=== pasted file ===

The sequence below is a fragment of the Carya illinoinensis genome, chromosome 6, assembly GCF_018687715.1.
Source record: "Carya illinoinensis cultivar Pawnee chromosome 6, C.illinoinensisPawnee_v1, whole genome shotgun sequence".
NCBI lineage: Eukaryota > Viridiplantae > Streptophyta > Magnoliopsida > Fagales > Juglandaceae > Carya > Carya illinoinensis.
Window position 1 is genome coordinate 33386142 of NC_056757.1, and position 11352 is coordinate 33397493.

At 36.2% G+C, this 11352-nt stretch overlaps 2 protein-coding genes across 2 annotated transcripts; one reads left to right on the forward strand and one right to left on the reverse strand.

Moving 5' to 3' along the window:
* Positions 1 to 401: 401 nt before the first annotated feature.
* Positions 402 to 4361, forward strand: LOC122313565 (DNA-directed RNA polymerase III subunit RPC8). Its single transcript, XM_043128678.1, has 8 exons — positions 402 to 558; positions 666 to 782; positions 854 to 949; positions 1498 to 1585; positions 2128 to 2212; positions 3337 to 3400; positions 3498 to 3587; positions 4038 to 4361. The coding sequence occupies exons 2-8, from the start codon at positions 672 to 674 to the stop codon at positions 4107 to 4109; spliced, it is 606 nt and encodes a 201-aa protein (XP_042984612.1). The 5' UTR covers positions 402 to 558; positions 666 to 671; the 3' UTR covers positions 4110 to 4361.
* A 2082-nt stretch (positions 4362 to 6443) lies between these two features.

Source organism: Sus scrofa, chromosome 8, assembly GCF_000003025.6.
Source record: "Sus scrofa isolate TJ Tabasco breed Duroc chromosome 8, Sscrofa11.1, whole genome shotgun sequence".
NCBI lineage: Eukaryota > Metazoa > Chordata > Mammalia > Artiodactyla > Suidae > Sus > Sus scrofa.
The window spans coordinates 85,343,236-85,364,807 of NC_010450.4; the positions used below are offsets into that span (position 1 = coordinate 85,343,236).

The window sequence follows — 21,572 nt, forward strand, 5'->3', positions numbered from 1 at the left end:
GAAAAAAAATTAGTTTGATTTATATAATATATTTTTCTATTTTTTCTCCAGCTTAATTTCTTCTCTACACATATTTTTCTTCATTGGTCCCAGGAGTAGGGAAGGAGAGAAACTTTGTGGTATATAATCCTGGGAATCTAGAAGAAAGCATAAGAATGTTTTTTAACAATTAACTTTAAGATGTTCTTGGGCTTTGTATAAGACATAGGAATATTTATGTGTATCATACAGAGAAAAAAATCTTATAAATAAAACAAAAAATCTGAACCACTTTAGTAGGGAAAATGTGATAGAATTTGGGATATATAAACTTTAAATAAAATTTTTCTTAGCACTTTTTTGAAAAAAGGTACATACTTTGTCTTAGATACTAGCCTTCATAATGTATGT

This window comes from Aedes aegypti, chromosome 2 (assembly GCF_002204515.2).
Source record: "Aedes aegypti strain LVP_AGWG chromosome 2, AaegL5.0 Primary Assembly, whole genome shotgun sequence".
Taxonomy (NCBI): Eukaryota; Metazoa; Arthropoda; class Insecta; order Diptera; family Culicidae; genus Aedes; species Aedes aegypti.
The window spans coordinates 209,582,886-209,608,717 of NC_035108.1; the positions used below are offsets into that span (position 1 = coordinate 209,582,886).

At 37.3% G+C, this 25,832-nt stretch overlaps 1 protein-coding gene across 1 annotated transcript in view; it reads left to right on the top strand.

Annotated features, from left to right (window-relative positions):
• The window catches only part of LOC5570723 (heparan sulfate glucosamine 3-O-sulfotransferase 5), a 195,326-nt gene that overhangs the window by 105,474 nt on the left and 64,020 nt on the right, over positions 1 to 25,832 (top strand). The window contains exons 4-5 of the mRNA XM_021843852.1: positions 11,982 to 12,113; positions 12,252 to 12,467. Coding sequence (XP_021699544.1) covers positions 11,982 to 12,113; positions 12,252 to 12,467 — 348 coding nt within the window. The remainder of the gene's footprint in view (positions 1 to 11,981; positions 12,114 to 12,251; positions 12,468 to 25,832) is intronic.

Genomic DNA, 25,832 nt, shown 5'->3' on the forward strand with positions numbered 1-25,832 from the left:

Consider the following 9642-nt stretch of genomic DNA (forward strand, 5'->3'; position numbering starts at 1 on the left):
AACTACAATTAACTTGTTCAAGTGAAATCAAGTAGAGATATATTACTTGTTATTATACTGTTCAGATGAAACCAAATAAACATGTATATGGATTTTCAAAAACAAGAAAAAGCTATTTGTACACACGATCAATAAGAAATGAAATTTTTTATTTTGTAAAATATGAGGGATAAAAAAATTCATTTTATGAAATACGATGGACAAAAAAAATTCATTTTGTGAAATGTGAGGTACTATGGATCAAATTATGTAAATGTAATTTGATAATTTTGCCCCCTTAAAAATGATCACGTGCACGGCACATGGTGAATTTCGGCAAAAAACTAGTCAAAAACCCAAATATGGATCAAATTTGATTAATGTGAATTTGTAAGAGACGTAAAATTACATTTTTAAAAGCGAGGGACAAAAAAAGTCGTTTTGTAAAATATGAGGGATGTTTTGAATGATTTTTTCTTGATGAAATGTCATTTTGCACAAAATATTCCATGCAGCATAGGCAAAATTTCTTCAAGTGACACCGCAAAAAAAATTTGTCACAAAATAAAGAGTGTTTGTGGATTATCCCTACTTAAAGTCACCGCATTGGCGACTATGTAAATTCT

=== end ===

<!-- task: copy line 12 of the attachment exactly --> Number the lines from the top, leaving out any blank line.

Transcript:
NCBI lineage: Eukaryota > Metazoa > Chordata > Mammalia > Artiodactyla > Suidae > Sus > Sus scrofa.